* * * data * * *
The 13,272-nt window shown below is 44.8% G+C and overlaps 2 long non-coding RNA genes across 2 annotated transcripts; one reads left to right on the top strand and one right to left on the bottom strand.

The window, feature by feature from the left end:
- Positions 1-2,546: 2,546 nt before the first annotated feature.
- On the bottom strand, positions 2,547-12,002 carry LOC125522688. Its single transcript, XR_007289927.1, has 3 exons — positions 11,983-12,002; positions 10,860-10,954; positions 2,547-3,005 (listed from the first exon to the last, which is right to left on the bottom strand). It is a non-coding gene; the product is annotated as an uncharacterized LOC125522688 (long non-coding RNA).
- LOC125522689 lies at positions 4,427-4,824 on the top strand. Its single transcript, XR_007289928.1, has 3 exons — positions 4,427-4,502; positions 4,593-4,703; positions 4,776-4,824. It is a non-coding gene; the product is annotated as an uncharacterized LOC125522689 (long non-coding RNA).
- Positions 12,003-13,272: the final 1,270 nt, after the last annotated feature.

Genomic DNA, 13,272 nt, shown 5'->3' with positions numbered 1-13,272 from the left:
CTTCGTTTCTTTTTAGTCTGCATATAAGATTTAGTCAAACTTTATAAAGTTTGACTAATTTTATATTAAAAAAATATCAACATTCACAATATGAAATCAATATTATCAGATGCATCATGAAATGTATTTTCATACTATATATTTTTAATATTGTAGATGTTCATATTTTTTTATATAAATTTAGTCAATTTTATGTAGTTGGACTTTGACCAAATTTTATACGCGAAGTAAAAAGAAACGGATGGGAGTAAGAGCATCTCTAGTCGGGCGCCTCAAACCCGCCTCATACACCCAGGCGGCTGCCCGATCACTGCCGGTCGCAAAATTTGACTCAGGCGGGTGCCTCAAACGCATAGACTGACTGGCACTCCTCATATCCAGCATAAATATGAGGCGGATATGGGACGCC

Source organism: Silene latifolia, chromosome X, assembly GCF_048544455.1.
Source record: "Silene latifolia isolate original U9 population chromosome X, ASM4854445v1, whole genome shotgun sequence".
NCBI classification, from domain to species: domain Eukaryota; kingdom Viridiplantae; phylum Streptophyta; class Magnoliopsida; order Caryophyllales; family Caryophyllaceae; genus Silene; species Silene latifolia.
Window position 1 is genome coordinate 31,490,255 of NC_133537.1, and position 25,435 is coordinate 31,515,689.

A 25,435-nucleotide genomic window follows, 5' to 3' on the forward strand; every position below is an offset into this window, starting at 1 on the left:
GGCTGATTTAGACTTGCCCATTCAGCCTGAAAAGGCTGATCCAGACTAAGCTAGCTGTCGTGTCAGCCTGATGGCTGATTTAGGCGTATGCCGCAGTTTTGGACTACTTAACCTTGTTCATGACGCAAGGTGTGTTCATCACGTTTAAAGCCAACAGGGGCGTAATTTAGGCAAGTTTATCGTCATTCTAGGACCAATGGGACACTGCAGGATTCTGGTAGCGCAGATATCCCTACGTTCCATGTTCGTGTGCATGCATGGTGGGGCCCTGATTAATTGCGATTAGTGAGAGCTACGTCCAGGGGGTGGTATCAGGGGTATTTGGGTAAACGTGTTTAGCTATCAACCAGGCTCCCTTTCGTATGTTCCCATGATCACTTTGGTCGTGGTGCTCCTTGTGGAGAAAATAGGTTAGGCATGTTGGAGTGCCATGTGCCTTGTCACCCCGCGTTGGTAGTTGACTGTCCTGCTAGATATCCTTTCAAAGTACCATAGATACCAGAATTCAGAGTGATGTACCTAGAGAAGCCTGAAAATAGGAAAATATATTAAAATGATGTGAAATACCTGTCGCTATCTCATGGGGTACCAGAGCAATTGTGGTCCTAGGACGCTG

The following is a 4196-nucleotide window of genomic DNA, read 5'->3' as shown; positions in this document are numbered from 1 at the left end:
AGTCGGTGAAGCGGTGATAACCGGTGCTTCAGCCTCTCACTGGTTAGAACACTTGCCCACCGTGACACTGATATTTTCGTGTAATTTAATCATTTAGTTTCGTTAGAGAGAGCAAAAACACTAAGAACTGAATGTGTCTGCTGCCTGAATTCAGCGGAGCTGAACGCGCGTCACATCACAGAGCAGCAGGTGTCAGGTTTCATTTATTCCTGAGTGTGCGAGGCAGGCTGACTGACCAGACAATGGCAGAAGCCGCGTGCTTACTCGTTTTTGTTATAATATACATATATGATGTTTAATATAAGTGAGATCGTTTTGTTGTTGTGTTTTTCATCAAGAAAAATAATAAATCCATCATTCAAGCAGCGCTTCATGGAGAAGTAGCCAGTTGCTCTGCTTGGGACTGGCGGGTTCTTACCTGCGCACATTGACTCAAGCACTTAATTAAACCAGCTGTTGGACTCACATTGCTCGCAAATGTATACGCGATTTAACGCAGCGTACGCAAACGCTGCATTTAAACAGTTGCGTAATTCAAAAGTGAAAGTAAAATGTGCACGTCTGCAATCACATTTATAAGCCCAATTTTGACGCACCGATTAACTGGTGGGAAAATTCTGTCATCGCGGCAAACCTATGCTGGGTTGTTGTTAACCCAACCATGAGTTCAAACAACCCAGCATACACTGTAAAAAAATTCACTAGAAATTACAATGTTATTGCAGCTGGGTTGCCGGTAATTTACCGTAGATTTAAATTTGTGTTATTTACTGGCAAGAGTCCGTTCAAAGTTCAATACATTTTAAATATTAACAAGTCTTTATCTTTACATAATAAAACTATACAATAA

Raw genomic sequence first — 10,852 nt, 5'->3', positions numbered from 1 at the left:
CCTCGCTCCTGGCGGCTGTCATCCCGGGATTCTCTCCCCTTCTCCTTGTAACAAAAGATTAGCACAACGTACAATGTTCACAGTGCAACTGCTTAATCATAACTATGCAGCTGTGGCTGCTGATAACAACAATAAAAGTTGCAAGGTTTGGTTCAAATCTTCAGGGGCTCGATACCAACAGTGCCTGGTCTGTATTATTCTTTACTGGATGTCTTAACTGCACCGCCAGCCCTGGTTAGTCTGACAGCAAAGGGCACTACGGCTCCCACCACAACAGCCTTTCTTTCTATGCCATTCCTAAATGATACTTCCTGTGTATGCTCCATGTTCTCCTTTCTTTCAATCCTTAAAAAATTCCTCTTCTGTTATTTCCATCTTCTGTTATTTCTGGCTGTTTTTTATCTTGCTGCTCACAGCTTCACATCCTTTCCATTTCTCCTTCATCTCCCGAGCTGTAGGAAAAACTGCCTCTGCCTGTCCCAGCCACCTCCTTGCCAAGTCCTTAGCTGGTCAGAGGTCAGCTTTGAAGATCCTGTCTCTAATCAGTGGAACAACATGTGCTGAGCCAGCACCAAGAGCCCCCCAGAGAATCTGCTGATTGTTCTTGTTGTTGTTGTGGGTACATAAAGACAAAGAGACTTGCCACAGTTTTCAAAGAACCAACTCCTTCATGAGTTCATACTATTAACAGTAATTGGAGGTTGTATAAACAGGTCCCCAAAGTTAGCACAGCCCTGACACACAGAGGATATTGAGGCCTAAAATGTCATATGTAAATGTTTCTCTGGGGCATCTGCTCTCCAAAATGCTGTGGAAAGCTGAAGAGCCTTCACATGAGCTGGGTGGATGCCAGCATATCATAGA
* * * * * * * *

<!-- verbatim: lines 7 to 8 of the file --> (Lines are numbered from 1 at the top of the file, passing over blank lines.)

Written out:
Genomic DNA, 13,272 nt, shown 5'->3' with positions numbered 1-13,272 from the left:
CTTCGTTTCTTTTTAGTCTGCATATAAGATTTAGTCAAACTTTATAAAGTTTGACTAATTTTATATTAAAAAAATATCAACATTCACAATATGAAATCAATATTATCAGATGCATCATGAAATGTATTTTCATACTATATATTTTTAATATTGTAGATGTTCATATTTTTTTATATAAATTTAGTCAATTTTATGTAGTTGGACTTTGACCAAATTTTATACGCGAAGTAAAAAGAAACGGATGGGAGTAAGAGCATCTCTAGTCGGGCGCCTCAAACCCGCCTCATACACCCAGGCGGCTGCCCGATCACTGCCGGTCGCAAAATTTGACTCAGGCGGGTGCCTCAAACGCATAGACTGACTGGCACTCCTCATATCCAGCATAAATATGAGGCGGATATGGGACGCC